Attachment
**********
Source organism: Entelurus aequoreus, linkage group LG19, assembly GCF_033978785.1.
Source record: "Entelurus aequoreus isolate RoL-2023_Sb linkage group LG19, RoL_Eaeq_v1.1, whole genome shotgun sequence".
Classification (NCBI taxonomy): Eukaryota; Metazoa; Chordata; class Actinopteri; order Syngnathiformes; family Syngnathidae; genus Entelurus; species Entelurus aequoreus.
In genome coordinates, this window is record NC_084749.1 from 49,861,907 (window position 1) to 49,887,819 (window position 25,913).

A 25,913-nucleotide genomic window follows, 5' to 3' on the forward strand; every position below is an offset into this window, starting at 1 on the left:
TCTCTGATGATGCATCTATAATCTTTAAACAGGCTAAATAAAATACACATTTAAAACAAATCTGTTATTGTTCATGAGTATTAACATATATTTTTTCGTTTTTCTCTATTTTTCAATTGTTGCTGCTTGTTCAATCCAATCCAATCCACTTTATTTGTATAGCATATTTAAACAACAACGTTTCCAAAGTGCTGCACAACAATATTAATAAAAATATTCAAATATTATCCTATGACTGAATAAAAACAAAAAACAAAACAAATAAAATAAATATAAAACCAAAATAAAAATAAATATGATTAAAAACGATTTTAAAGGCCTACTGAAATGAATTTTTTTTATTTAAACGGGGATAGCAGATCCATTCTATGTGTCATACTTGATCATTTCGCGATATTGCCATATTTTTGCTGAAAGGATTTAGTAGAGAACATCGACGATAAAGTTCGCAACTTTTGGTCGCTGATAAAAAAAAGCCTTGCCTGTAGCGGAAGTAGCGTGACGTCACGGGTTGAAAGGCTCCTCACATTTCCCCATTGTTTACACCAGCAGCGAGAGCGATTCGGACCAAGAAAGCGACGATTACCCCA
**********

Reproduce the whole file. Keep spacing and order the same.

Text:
Source organism: Entelurus aequoreus, linkage group LG19, assembly GCF_033978785.1.
Source record: "Entelurus aequoreus isolate RoL-2023_Sb linkage group LG19, RoL_Eaeq_v1.1, whole genome shotgun sequence".
Classification (NCBI taxonomy): Eukaryota; Metazoa; Chordata; class Actinopteri; order Syngnathiformes; family Syngnathidae; genus Entelurus; species Entelurus aequoreus.
In genome coordinates, this window is record NC_084749.1 from 49,861,907 (window position 1) to 49,887,819 (window position 25,913).

A 25,913-nucleotide genomic window follows, 5' to 3' on the forward strand; every position below is an offset into this window, starting at 1 on the left:
TCTCTGATGATGCATCTATAATCTTTAAACAGGCTAAATAAAATACACATTTAAAACAAATCTGTTATTGTTCATGAGTATTAACATATATTTTTTCGTTTTTCTCTATTTTTCAATTGTTGCTGCTTGTTCAATCCAATCCAATCCACTTTATTTGTATAGCATATTTAAACAACAACGTTTCCAAAGTGCTGCACAACAATATTAATAAAAATATTCAAATATTATCCTATGACTGAATAAAAACAAAAAACAAAACAAATAAAATAAATATAAAACCAAAATAAAAATAAATATGATTAAAAACGATTTTAAAGGCCTACTGAAATGAATTTTTTTTATTTAAACGGGGATAGCAGATCCATTCTATGTGTCATACTTGATCATTTCGCGATATTGCCATATTTTTGCTGAAAGGATTTAGTAGAGAACATCGACGATAAAGTTCGCAACTTTTGGTCGCTGATAAAAAAAAGCCTTGCCTGTAGCGGAAGTAGCGTGACGTCACGGGTTGAAAGGCTCCTCACATTTCCCCATTGTTTACACCAGCAGCGAGAGCGATTCGGACCAAGAAAGCGACGATTACCCCA